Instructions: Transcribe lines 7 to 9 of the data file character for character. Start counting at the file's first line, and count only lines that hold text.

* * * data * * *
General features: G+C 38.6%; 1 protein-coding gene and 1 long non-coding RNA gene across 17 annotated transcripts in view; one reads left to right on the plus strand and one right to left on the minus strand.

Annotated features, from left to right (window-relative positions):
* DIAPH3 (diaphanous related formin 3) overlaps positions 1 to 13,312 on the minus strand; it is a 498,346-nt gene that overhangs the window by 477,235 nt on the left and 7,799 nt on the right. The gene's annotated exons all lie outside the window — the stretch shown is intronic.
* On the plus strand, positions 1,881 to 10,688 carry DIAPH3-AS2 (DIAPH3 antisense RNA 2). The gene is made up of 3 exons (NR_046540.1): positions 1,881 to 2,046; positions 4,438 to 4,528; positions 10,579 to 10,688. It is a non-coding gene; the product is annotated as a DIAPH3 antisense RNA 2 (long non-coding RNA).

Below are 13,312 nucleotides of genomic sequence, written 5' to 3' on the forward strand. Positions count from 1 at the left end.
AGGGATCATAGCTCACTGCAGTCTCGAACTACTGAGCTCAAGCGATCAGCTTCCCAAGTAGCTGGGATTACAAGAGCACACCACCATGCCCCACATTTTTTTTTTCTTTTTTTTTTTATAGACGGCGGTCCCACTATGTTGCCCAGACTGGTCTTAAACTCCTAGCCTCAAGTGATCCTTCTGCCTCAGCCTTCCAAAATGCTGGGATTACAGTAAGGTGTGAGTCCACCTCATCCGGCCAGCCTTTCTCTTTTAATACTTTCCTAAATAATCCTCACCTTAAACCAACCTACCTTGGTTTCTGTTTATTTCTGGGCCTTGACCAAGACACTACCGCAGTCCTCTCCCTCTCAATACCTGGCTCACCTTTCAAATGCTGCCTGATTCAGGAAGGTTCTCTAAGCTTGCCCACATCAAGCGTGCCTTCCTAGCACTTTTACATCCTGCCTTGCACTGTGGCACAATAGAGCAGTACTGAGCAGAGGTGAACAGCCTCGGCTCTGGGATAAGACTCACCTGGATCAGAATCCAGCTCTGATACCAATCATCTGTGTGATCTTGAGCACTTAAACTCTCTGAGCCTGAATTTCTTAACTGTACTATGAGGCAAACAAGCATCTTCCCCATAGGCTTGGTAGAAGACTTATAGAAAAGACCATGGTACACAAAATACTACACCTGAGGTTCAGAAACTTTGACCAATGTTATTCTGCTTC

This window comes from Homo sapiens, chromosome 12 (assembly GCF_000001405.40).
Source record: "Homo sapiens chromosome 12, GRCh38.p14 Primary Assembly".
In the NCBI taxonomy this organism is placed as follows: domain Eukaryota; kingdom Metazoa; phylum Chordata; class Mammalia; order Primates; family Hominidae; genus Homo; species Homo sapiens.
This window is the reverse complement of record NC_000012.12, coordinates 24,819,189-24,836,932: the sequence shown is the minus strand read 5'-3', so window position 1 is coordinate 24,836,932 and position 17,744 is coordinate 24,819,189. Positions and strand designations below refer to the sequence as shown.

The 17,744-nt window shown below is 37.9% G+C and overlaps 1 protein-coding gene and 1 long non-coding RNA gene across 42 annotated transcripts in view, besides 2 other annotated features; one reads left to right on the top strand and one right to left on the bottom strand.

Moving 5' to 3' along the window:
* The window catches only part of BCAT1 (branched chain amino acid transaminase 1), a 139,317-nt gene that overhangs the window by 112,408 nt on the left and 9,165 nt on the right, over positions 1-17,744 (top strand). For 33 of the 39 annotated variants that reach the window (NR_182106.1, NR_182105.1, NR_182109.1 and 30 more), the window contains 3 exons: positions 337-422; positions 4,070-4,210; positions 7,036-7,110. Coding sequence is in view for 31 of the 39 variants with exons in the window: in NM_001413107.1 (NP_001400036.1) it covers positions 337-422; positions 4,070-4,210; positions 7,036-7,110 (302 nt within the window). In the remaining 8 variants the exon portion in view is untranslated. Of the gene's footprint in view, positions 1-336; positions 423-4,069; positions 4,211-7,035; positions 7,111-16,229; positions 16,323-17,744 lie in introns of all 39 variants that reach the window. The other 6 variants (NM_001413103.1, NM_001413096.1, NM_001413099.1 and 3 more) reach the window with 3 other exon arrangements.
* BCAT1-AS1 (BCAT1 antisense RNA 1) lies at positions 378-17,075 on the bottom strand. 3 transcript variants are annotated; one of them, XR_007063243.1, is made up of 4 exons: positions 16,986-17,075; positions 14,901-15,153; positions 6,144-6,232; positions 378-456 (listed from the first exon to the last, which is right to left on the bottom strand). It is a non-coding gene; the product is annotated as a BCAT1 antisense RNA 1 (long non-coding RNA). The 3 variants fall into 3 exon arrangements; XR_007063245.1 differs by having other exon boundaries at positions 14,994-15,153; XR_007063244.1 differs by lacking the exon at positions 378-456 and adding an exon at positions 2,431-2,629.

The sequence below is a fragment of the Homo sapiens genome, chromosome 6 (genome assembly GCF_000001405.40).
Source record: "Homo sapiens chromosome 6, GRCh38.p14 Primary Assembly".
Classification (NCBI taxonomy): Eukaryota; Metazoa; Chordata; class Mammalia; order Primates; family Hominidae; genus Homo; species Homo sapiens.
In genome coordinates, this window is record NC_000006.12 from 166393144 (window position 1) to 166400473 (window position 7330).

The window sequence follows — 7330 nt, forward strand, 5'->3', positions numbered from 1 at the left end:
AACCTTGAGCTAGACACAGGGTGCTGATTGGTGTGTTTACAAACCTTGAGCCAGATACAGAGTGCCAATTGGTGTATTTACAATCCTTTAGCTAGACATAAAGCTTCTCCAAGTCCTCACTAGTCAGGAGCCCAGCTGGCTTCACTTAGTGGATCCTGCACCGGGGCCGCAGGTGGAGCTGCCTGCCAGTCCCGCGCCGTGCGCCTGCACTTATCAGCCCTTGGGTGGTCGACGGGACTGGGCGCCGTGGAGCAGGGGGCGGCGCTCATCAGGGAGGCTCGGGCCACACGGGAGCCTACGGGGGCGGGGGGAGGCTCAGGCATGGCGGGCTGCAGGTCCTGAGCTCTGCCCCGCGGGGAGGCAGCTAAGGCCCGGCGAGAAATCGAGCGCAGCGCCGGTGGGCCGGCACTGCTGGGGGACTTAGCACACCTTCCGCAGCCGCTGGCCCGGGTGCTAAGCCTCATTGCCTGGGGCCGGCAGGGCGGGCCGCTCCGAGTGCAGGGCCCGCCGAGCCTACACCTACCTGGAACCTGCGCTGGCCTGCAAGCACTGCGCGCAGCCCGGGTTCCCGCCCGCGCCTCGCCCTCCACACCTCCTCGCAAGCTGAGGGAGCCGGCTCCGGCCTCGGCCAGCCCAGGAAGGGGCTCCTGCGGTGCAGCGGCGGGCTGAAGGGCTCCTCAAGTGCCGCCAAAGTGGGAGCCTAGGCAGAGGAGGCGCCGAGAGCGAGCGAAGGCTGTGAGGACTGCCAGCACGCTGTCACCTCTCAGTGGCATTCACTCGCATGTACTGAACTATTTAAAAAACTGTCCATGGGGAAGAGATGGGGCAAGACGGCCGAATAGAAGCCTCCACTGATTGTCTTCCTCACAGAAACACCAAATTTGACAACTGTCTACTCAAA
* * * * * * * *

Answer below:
This window comes from Homo sapiens, chromosome 12 (assembly GCF_000001405.40).
Source record: "Homo sapiens chromosome 12, GRCh38.p14 Primary Assembly".
In the NCBI taxonomy this organism is placed as follows: domain Eukaryota; kingdom Metazoa; phylum Chordata; class Mammalia; order Primates; family Hominidae; genus Homo; species Homo sapiens.